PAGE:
Aspartate is highly concentrated in excitatory axons within the walking limbs of the lobster, and is approximately three times higher in concentration than glutamate. In muscle and hemolymph, aspartate is present in much smaller amounts, and is less concentrated than glutamate. When applied to the external surface of lobster muscle fibers, aspartate alone is about one tenth as potent an excitatory agent, as is glutamate. However, when glutamate and aspartate are combined in concentrations proportional to their tissue contents (i.e. aspartate glutamate ratios of 2:1 to 4:1) the mixture is nearly as effective as an amount of glutamate equal to their sum. Hence, aspartate greatly reduces the concentration of glutamate required to evoke a marked excitatory response. These results are consistent with the view that neuromuscular excitation in the lobster is mediated by a combination of glutamate and aspartate, acting in concert.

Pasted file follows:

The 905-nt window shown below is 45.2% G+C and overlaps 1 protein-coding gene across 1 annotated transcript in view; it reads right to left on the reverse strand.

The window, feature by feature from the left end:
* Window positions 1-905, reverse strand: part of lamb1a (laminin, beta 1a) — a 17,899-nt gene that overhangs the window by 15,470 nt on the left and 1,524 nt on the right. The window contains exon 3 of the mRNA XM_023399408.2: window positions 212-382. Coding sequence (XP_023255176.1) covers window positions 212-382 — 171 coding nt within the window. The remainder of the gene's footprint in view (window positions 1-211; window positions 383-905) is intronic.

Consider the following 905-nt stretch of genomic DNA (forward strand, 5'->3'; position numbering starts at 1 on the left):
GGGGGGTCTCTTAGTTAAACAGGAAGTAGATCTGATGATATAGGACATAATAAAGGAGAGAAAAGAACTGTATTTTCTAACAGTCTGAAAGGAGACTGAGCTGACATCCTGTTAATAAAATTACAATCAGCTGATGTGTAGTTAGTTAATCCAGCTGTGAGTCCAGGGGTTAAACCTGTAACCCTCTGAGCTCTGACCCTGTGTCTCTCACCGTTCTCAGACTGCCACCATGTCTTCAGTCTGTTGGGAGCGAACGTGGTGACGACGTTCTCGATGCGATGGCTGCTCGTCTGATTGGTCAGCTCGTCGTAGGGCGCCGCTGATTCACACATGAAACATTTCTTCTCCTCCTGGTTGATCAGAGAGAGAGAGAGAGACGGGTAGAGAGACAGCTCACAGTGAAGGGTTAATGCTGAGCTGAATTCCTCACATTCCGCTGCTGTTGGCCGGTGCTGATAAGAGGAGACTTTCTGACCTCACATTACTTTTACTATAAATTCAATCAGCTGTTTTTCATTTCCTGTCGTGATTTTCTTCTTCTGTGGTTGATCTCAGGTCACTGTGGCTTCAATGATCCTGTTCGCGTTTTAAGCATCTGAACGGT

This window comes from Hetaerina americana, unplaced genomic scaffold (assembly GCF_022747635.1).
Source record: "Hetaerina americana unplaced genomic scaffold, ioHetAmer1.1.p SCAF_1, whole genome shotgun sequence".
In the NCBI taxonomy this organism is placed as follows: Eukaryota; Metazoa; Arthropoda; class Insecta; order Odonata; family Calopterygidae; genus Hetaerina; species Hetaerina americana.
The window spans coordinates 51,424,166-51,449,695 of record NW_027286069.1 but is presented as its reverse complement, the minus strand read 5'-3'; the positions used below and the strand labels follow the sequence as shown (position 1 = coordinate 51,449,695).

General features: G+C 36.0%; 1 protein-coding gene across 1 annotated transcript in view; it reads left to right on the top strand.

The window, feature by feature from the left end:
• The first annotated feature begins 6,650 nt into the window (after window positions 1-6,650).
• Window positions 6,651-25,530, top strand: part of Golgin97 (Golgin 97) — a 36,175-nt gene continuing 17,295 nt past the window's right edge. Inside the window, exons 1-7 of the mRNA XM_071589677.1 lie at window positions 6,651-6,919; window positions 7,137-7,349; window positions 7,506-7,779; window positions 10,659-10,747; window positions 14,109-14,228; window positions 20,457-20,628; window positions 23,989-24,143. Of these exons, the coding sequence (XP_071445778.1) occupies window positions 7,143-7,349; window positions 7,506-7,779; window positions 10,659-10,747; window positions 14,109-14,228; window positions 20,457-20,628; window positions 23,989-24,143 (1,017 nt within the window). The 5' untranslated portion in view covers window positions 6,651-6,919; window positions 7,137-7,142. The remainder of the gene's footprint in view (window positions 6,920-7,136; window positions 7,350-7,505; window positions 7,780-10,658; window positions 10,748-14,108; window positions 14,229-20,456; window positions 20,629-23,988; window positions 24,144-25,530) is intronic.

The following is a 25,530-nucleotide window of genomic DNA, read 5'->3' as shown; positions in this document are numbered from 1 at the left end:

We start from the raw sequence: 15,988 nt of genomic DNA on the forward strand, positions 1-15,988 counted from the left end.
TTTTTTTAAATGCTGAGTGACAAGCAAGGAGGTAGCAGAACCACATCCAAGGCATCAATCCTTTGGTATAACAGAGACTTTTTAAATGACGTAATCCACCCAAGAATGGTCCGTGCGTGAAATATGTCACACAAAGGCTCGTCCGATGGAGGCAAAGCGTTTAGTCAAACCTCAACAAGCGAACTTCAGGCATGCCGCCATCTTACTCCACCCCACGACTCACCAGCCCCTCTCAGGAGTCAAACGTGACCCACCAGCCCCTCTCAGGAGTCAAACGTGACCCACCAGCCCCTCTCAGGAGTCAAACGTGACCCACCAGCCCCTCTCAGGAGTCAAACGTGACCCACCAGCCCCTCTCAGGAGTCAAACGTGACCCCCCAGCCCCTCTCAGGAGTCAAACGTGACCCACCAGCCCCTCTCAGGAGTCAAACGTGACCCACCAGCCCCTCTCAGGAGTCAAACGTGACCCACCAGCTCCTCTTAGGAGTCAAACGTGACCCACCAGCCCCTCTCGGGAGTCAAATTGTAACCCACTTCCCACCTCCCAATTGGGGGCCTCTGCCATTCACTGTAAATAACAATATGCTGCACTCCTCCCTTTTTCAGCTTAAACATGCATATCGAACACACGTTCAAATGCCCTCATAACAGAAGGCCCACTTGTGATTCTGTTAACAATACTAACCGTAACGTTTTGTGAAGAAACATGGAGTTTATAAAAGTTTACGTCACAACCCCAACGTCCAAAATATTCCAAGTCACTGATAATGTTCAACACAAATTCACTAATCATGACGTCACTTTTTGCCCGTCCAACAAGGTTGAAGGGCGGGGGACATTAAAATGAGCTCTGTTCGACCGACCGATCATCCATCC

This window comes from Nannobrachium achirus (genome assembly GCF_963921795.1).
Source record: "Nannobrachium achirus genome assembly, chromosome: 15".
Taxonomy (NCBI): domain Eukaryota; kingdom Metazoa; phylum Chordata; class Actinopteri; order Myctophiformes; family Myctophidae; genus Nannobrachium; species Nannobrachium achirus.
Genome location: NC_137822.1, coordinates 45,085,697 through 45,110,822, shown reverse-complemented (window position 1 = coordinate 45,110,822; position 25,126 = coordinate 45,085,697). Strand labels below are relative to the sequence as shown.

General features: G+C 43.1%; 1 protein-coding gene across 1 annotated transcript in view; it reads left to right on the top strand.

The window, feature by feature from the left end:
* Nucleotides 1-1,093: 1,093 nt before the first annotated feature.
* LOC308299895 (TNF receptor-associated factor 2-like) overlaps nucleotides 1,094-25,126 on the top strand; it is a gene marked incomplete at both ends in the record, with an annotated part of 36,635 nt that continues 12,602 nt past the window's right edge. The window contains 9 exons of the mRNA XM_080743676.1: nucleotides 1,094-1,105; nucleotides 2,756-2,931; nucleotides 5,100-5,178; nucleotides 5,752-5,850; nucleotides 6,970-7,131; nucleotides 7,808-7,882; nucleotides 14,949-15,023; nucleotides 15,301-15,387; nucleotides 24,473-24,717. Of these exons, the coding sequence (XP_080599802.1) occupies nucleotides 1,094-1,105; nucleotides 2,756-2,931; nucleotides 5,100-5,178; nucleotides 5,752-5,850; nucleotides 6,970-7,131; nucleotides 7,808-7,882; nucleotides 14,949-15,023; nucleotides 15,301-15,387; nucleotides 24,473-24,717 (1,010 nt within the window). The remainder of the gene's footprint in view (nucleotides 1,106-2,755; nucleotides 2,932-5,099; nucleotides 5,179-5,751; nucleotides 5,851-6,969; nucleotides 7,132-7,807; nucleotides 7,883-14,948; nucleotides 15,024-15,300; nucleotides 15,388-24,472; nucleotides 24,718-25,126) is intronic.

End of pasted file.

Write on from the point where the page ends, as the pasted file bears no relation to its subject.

|Original language||English (US)|
|Number of pages||5|
|Journal||Comparative Biochemistry and Physiology|
|Issue number||1 C|
|State||Published - Jan 1 1975|
ASJC Scopus subject areas
- Environmental Science(all)
- Earth and Planetary Sciences(all)
Glutamate and aspartate as mediators of neuromuscular excitation in the lobster. / Shank, R. P.; Freeman, A. R.; McBride, W. J.; Aprison, M. H.In: Comparative Biochemistry and Physiology, Vol. 50, No. 1 C, 01.01.1975, p. 127-131.
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